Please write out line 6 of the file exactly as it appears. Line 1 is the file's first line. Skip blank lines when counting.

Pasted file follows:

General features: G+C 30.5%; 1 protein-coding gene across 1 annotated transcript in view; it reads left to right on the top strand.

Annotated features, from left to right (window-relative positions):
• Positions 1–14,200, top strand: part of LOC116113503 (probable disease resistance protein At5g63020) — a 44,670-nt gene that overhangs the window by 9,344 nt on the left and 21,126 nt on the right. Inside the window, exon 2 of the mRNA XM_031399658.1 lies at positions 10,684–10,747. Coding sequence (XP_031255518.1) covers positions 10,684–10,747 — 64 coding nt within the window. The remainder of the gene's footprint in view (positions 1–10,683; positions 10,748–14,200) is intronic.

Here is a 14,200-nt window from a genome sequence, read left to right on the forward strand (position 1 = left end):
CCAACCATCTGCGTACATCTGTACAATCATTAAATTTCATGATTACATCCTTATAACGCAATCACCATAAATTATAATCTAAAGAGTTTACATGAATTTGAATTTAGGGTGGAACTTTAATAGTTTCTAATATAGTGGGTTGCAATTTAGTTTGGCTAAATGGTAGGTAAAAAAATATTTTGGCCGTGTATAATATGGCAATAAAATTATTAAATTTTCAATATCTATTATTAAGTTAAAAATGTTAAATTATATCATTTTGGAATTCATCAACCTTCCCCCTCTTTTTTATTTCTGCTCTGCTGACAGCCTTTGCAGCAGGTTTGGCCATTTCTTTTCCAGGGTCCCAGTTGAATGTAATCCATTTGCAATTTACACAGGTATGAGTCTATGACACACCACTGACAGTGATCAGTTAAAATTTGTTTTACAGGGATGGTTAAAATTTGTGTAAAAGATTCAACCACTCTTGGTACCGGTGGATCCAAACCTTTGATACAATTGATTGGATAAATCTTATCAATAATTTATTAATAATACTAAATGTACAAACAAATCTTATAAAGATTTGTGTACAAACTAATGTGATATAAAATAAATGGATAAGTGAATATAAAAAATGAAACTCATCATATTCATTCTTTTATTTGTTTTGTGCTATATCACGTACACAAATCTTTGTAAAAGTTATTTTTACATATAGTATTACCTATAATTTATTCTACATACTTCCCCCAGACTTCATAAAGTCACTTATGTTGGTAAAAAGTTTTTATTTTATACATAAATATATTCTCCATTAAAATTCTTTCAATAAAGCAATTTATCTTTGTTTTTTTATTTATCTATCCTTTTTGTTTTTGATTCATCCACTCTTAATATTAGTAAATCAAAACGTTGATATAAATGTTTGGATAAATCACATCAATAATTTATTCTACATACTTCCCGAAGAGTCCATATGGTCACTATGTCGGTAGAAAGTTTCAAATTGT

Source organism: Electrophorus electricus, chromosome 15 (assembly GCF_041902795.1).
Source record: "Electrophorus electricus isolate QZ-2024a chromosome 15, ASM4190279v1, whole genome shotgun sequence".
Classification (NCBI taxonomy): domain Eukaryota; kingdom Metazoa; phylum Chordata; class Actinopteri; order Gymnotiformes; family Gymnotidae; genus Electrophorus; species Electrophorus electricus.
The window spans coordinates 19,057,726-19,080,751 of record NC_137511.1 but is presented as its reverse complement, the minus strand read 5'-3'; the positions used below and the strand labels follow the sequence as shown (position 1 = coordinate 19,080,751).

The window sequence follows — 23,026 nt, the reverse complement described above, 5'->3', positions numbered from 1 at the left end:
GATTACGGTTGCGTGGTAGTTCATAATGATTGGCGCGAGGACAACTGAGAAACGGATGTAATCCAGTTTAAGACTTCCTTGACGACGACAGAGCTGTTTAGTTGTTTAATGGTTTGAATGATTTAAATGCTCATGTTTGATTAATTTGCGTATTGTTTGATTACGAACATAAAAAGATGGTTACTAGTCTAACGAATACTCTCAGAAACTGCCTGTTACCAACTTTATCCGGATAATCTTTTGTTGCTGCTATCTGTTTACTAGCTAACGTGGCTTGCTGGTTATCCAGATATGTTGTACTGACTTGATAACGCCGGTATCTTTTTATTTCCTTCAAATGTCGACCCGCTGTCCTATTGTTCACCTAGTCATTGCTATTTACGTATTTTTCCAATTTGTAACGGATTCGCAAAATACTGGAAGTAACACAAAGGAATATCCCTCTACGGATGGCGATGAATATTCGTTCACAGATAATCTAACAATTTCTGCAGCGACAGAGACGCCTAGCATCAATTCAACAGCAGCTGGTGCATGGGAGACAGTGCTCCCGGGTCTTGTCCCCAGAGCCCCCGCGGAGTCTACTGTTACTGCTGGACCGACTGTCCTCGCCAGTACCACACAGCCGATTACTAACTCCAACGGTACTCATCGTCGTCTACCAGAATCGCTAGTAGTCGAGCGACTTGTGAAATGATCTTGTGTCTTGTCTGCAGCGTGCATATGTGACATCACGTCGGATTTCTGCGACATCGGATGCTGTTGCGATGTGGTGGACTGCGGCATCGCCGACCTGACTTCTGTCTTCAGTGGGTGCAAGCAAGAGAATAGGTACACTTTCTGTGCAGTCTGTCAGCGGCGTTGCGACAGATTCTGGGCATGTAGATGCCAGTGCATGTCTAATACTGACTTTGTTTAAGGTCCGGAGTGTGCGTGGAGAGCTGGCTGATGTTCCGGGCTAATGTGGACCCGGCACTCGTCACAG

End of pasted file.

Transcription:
Source organism: Electrophorus electricus, chromosome 15 (assembly GCF_041902795.1).